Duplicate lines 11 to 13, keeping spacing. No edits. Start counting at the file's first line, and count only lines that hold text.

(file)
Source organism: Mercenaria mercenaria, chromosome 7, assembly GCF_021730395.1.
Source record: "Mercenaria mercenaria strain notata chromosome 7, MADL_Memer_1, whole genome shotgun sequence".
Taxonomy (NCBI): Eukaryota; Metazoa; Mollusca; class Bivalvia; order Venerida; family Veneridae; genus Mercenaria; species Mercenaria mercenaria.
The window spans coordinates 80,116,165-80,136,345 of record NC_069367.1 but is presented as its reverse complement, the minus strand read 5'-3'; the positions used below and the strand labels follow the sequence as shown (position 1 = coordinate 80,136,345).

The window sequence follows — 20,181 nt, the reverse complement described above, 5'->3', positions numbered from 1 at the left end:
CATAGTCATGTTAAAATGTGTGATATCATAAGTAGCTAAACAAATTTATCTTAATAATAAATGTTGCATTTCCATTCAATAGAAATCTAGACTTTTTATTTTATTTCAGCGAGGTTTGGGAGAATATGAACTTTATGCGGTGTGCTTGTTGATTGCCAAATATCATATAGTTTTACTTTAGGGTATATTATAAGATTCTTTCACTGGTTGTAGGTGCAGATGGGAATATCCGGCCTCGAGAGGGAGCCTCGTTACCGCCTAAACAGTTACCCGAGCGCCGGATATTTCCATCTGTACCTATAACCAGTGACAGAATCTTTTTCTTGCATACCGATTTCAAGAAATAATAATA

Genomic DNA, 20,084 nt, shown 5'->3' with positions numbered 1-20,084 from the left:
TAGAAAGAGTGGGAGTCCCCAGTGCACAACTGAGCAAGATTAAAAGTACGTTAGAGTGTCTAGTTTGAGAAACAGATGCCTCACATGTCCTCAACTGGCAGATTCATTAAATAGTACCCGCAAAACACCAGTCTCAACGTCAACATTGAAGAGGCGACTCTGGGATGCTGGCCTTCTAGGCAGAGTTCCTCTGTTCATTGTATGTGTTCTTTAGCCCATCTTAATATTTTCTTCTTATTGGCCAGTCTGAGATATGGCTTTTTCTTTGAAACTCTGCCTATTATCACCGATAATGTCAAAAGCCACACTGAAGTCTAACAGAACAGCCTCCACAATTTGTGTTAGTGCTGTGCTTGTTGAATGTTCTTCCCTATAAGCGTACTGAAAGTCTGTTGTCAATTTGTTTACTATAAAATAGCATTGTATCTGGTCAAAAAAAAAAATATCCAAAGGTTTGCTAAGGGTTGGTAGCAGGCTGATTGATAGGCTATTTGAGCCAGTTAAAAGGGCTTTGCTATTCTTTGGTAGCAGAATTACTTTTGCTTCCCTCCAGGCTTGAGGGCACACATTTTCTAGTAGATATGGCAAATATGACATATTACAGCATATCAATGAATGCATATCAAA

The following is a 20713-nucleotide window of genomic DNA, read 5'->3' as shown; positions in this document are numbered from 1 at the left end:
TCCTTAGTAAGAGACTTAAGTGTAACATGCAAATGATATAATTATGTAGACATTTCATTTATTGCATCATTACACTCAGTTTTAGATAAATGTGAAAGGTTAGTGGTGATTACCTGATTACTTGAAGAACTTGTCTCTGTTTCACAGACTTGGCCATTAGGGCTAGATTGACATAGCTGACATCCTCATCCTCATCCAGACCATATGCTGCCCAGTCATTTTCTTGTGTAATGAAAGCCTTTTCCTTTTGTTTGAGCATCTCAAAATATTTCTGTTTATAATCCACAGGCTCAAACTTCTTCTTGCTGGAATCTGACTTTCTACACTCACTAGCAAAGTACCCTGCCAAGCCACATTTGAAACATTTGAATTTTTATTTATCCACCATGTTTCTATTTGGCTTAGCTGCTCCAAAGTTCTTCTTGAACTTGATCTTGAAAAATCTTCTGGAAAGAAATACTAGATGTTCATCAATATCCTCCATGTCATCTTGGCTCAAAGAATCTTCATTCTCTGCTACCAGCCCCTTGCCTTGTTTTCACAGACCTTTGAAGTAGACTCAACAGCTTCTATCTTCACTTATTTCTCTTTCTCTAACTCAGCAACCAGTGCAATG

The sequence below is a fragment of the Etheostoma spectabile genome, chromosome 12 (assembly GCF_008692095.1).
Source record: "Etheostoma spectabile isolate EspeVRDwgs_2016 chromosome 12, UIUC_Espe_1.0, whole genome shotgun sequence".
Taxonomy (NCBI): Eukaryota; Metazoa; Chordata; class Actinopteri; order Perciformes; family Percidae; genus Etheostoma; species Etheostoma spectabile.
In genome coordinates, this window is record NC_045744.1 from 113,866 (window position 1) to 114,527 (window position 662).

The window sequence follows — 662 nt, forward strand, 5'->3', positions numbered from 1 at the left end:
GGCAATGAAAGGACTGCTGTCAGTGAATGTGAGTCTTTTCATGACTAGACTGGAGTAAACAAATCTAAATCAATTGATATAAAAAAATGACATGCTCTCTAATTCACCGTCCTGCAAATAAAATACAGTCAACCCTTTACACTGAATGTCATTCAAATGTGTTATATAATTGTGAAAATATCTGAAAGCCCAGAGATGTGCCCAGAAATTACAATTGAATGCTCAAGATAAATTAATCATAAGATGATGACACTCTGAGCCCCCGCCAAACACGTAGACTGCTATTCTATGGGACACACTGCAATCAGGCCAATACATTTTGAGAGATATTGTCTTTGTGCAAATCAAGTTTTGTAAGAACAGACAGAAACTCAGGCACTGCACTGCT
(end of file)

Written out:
The sequence below is a fragment of the Etheostoma spectabile genome, chromosome 12 (assembly GCF_008692095.1).
Source record: "Etheostoma spectabile isolate EspeVRDwgs_2016 chromosome 12, UIUC_Espe_1.0, whole genome shotgun sequence".
Taxonomy (NCBI): Eukaryota; Metazoa; Chordata; class Actinopteri; order Perciformes; family Percidae; genus Etheostoma; species Etheostoma spectabile.